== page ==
Dubai Psychologist: Fair Fighting

What is your goal?  Establish what you want from the exchange.  Do you want a behavioural change in the other person?  Do you want understanding?  Do you want them to show you how they feel?  Do you want to retaliate or punish the other person? State that goal!
Why now? Are you hungry, tired or very busy?  Are you upset about something else, your mother’s health, work or politics?  How is the other person doing?  Are they too tired, too emotional?  Pick the best time to talk not the worst.
Don’t fight, communicate.  If you want a battle you shall have one.  This may relieve some pressure in you but often your message is lost in your delivery.  Fighting also allows the other person to discredit what you have said because of how you said it.  Be polite, reserved and get your message across.  Don’t give the other person a reason to not listen.
Communicate.  Tell the other person how much time you want and what you would like them to do.  “Please listen to me for 10 minutes before you go to work!  I am feeling afraid.  I would like to see you more outside the house.  I miss your company!”  Fighting is:”You don’t love me anymore!  All we do together is take care of the kids!”
Language.  Stay away from slang and jargon.  When emotions are running high this can be confusing and taken as an insult.  “I was gutted when you disrespected me!”  Means something totally different from” I was afraid and embarrassed when you told that joke!”  Keep you words simple and don’t try and empress them with your language.  Your goal is communication not perform.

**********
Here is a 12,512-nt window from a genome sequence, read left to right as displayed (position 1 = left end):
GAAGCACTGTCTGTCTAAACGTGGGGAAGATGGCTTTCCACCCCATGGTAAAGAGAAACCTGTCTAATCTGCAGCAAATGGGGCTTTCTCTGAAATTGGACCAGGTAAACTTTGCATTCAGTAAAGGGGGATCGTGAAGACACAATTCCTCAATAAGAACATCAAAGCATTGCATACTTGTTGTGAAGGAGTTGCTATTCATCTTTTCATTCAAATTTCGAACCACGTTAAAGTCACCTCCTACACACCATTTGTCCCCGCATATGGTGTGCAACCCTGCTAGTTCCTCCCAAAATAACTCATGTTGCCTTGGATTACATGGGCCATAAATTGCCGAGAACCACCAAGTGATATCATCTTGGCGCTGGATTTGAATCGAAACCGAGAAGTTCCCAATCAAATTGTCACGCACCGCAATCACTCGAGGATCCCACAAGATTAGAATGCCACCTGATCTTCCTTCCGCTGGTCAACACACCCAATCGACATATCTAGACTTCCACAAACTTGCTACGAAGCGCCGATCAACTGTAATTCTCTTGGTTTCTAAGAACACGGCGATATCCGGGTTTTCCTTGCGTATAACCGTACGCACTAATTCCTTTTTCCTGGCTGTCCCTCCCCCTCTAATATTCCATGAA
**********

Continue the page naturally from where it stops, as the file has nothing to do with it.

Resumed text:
Body language.  Do you have a wry smile on you face?  Are you frowning?  Are you pacing?  Are your hands clenched as you block the exit to the room?  Our body can speak more than our words.
Listen.  Listen for meaning not words and delivery.  Don’t just listen for a mistake in their thinking or facts so you can catch them on it.  Why are they saying this in the first place?  What do they want?  How are they feeling?  Does it really matter what time who came home and who said what when.  When we talk about feelings we often have to give examples that are not perfect.  They are trying to get you to understand.  Listen!
Be curious.  Interview the person you are having this discussion with.  Why now?  Do you really understand why they are bothered by your behaviour?  Ask them questions and try to understand fully before your respond. Does this person need to tell their story before you respond?
Assume nothing.  We often take for granted that we know what the other person wants and what they believe.  “I thought you liked it when I paid for things?”  “Of course I don’t want to be alone!” Ask the other person if they like it when you do this or if things you do for them are wanted or desired.  “I would much rather you talk to me than buy me expensive gifts.”
Experiment.  If you always argue about the same things in the same way try a different way.  Start the discussion in the morning.  Be alone or go to the park.  Change your goal to a smaller one.  Just listen to them to see if you learn something new or if it changes the dynamics of the relationship.  If you have trouble staying in control try writing it down.